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Re: Bug#727708: tech-ctte: Decide which init system to default to in Debian.

Marko Randjelovic <markoran <at> eunet.rs> writes:
> > >
> > That's exactly how I feel when I want to create a small daemon using a 
> > SystemV init script. I feel like building an airplane from scratch while 
> > I would just use a bike.
Sure, systemd is "bloated". Just like the kernel is bloated, I presume.
A kernel which runs on anything from bikes to space planes. (Literally.)

A systemd service file is five lines.
Want more features? Add more lines.

> Use /etc/init.d/skeleton and you'll see it's very simple.
Want more features in your init script? Like, say, a reliable way to
figure out if any parts of your server are still running after it
crashed? Or a way to determine that it has started up correctly?
Or a reliable log of all of its output in one location? (With a
filter that dumps the last 100 lines of debug log to disk _only_
if there's an error right behind them!) Or a way to figure out
which dependency prevented your daemon from running (and which
seamlessly resumes bootup when you fix the problem)? Or a pre-
determined environment without stupid surprises like a LOCALE 
set to Chinese (or something more insiduous like, say, an
ignored signal) when you start something by hand? Or a private
/tmp? Or any other of the cool features systemd offers?

systemd: For each of these, add a line to your service script.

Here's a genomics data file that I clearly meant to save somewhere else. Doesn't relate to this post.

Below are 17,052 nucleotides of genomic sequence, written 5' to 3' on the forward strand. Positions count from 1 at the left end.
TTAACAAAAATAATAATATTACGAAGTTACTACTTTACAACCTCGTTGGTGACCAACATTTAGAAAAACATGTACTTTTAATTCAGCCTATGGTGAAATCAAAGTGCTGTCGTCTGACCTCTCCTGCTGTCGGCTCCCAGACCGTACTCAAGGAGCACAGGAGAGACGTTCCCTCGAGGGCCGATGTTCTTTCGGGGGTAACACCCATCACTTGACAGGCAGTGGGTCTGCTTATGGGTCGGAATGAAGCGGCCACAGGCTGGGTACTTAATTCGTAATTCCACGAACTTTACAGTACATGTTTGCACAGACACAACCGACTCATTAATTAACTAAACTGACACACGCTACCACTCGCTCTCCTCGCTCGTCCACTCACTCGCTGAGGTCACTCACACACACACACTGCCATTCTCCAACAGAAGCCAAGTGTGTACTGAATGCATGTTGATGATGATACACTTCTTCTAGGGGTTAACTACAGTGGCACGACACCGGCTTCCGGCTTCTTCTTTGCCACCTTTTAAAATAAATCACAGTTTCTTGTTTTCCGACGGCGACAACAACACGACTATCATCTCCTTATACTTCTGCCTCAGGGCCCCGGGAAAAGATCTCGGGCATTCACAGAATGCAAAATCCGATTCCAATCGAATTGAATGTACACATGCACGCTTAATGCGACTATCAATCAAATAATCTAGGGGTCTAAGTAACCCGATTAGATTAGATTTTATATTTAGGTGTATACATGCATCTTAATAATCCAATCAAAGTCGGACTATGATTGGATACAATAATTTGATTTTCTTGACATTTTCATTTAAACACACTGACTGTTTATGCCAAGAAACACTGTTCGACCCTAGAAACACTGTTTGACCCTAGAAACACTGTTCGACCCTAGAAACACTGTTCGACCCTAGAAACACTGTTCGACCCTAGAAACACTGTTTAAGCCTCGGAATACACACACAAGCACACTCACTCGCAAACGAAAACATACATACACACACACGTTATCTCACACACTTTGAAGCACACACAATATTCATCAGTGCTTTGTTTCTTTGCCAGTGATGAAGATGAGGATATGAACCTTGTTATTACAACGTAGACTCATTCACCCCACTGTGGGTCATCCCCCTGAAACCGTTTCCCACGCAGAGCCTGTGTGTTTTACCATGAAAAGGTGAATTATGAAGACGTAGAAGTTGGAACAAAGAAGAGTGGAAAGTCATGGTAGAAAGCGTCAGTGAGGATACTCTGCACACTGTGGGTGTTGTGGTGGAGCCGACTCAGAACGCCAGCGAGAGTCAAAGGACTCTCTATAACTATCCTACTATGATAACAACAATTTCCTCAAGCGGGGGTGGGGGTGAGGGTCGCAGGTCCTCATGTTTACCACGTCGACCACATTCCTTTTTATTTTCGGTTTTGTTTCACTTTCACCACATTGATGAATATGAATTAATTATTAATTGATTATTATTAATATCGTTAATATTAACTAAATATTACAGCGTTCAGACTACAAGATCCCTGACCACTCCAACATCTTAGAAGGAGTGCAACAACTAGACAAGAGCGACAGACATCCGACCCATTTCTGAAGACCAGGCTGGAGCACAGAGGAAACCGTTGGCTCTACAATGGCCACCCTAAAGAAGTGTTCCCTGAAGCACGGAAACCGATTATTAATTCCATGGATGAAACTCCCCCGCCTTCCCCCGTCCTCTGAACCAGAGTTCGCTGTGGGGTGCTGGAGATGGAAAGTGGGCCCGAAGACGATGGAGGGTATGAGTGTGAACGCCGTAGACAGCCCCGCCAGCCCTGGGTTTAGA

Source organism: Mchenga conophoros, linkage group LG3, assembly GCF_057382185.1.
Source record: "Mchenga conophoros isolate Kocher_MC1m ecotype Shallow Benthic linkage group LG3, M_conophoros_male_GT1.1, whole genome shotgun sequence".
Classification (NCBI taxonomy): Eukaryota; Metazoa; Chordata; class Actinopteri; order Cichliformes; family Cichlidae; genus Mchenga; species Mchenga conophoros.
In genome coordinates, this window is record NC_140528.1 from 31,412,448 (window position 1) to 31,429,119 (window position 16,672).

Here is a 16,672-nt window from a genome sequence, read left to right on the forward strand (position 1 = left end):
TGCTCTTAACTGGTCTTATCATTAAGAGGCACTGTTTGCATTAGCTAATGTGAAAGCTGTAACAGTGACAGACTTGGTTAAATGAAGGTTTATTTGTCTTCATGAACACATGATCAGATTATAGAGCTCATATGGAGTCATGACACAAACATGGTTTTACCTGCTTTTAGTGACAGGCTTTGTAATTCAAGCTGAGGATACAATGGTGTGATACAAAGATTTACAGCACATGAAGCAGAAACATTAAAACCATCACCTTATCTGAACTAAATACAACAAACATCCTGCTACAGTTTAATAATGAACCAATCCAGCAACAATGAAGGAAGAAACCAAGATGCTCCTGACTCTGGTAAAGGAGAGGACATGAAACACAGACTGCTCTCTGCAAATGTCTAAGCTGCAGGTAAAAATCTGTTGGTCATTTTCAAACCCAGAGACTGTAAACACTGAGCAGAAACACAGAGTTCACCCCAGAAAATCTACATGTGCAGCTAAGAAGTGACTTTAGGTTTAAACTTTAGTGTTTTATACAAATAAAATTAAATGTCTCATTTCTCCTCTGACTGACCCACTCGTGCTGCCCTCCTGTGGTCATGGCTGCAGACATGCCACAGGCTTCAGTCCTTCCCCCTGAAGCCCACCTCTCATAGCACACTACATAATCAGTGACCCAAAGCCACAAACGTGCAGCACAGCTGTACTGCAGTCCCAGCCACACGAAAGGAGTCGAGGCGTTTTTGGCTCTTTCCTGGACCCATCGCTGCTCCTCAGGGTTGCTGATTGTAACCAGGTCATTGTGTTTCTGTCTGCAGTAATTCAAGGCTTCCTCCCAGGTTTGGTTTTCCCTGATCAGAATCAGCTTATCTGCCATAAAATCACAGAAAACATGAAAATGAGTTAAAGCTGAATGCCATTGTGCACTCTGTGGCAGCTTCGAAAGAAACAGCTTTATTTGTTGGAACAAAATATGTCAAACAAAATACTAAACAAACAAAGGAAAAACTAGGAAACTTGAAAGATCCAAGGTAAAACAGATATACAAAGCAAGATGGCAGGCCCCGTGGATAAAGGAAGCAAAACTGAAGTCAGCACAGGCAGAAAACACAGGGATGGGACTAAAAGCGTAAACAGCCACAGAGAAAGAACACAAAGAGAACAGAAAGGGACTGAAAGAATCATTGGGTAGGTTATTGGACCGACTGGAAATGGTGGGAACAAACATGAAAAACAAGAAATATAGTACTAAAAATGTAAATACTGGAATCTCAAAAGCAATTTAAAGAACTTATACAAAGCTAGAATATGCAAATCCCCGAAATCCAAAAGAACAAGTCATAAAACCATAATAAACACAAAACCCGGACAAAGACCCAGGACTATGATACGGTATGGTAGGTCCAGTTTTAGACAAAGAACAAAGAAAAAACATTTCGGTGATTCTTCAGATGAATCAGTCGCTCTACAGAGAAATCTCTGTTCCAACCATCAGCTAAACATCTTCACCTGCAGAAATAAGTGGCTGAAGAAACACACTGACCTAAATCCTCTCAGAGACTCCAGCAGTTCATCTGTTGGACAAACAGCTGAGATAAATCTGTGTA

If it's not the default anyway.

SysV: Sorry, you're screwed. (Mostly.)

SysV init scripts do not even *have* a reliable dependency system.
The SysV manager can tell that the thing started and didn't exit
nonzero, but that's not always the same thing as "running".

> Shell is a programming language. It cannot be less flexible then config
> files. 


Besides, this is not about flexibility. You're free to run a small and
simple shell script to start your service if you need to, just like
today you're free to hide your not-so-small and no-longer-simple script
(see above about reliably detecting whether a service is in fact up)
inside a bloated SysV init script.

This is about features. Many of the features systemd provides (and which
I refuse to live without, having become accustomed to them over the last
year or so) are, by basic Unix design, not available to something that is
not PID 1.

-- Matthias Urlichs

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